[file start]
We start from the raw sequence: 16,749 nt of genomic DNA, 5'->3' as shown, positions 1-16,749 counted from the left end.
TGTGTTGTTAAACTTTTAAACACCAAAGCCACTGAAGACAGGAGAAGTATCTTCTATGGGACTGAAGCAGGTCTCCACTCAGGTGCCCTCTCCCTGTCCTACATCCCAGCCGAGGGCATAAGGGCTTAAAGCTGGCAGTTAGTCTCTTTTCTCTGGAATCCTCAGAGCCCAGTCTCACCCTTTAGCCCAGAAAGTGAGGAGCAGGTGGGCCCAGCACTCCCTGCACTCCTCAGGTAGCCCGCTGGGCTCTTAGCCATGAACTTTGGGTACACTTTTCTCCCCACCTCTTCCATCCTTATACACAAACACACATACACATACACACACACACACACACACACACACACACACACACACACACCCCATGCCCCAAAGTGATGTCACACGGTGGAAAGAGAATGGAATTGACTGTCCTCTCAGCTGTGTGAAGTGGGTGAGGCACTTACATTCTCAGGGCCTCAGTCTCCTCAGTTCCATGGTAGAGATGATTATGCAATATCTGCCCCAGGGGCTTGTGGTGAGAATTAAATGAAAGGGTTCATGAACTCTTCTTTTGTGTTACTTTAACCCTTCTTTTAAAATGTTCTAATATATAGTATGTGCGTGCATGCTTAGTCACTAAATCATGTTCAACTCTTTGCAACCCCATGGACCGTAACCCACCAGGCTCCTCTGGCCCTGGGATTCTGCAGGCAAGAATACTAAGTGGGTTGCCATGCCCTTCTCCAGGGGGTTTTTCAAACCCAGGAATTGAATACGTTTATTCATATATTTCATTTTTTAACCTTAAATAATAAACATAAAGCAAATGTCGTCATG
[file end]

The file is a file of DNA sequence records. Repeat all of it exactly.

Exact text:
We start from the raw sequence: 16,749 nt of genomic DNA, 5'->3' as shown, positions 1-16,749 counted from the left end.
TGTGTTGTTAAACTTTTAAACACCAAAGCCACTGAAGACAGGAGAAGTATCTTCTATGGGACTGAAGCAGGTCTCCACTCAGGTGCCCTCTCCCTGTCCTACATCCCAGCCGAGGGCATAAGGGCTTAAAGCTGGCAGTTAGTCTCTTTTCTCTGGAATCCTCAGAGCCCAGTCTCACCCTTTAGCCCAGAAAGTGAGGAGCAGGTGGGCCCAGCACTCCCTGCACTCCTCAGGTAGCCCGCTGGGCTCTTAGCCATGAACTTTGGGTACACTTTTCTCCCCACCTCTTCCATCCTTATACACAAACACACATACACATACACACACACACACACACACACACACACACACACACACACACCCCATGCCCCAAAGTGATGTCACACGGTGGAAAGAGAATGGAATTGACTGTCCTCTCAGCTGTGTGAAGTGGGTGAGGCACTTACATTCTCAGGGCCTCAGTCTCCTCAGTTCCATGGTAGAGATGATTATGCAATATCTGCCCCAGGGGCTTGTGGTGAGAATTAAATGAAAGGGTTCATGAACTCTTCTTTTGTGTTACTTTAACCCTTCTTTTAAAATGTTCTAATATATAGTATGTGCGTGCATGCTTAGTCACTAAATCATGTTCAACTCTTTGCAACCCCATGGACCGTAACCCACCAGGCTCCTCTGGCCCTGGGATTCTGCAGGCAAGAATACTAAGTGGGTTGCCATGCCCTTCTCCAGGGGGTTTTTCAAACCCAGGAATTGAATACGTTTATTCATATATTTCATTTTTTAACCTTAAATAATAAACATAAAGCAAATGTCGTCATG